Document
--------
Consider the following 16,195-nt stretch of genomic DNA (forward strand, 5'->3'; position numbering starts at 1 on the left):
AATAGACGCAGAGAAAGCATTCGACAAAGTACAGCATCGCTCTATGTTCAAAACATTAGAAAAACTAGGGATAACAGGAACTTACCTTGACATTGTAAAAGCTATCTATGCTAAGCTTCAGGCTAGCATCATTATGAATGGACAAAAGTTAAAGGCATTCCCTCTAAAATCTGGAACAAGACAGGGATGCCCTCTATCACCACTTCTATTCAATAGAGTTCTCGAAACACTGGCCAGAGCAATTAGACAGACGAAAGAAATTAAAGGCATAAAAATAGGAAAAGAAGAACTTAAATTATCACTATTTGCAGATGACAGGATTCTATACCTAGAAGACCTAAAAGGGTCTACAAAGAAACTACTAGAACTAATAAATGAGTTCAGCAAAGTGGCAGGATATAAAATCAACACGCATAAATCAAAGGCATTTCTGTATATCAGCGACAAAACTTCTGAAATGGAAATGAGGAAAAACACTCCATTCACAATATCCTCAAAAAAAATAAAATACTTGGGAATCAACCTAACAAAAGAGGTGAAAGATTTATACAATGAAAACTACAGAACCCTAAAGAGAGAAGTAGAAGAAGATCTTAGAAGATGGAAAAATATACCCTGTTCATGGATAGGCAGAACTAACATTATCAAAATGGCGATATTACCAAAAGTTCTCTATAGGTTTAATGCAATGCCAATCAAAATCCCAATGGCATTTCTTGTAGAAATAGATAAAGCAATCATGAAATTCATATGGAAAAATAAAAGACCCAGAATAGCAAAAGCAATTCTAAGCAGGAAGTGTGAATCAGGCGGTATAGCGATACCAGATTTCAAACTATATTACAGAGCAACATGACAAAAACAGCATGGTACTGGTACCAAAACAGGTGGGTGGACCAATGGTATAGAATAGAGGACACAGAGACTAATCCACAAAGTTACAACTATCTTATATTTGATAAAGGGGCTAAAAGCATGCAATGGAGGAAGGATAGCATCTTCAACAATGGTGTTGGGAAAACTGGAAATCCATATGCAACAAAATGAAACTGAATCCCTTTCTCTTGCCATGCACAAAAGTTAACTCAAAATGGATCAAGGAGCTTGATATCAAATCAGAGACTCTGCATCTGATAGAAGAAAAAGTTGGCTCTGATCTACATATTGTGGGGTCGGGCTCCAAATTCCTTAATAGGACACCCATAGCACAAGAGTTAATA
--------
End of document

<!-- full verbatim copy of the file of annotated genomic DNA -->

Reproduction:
Consider the following 16,195-nt stretch of genomic DNA (forward strand, 5'->3'; position numbering starts at 1 on the left):
AATAGACGCAGAGAAAGCATTCGACAAAGTACAGCATCGCTCTATGTTCAAAACATTAGAAAAACTAGGGATAACAGGAACTTACCTTGACATTGTAAAAGCTATCTATGCTAAGCTTCAGGCTAGCATCATTATGAATGGACAAAAGTTAAAGGCATTCCCTCTAAAATCTGGAACAAGACAGGGATGCCCTCTATCACCACTTCTATTCAATAGAGTTCTCGAAACACTGGCCAGAGCAATTAGACAGACGAAAGAAATTAAAGGCATAAAAATAGGAAAAGAAGAACTTAAATTATCACTATTTGCAGATGACAGGATTCTATACCTAGAAGACCTAAAAGGGTCTACAAAGAAACTACTAGAACTAATAAATGAGTTCAGCAAAGTGGCAGGATATAAAATCAACACGCATAAATCAAAGGCATTTCTGTATATCAGCGACAAAACTTCTGAAATGGAAATGAGGAAAAACACTCCATTCACAATATCCTCAAAAAAAATAAAATACTTGGGAATCAACCTAACAAAAGAGGTGAAAGATTTATACAATGAAAACTACAGAACCCTAAAGAGAGAAGTAGAAGAAGATCTTAGAAGATGGAAAAATATACCCTGTTCATGGATAGGCAGAACTAACATTATCAAAATGGCGATATTACCAAAAGTTCTCTATAGGTTTAATGCAATGCCAATCAAAATCCCAATGGCATTTCTTGTAGAAATAGATAAAGCAATCATGAAATTCATATGGAAAAATAAAAGACCCAGAATAGCAAAAGCAATTCTAAGCAGGAAGTGTGAATCAGGCGGTATAGCGATACCAGATTTCAAACTATATTACAGAGCAACATGACAAAAACAGCATGGTACTGGTACCAAAACAGGTGGGTGGACCAATGGTATAGAATAGAGGACACAGAGACTAATCCACAAAGTTACAACTATCTTATATTTGATAAAGGGGCTAAAAGCATGCAATGGAGGAAGGATAGCATCTTCAACAATGGTGTTGGGAAAACTGGAAATCCATATGCAACAAAATGAAACTGAATCCCTTTCTCTTGCCATGCACAAAAGTTAACTCAAAATGGATCAAGGAGCTTGATATCAAATCAGAGACTCTGCATCTGATAGAAGAAAAAGTTGGCTCTGATCTACATATTGTGGGGTCGGGCTCCAAATTCCTTAATAGGACACCCATAGCACAAGAGTTAATA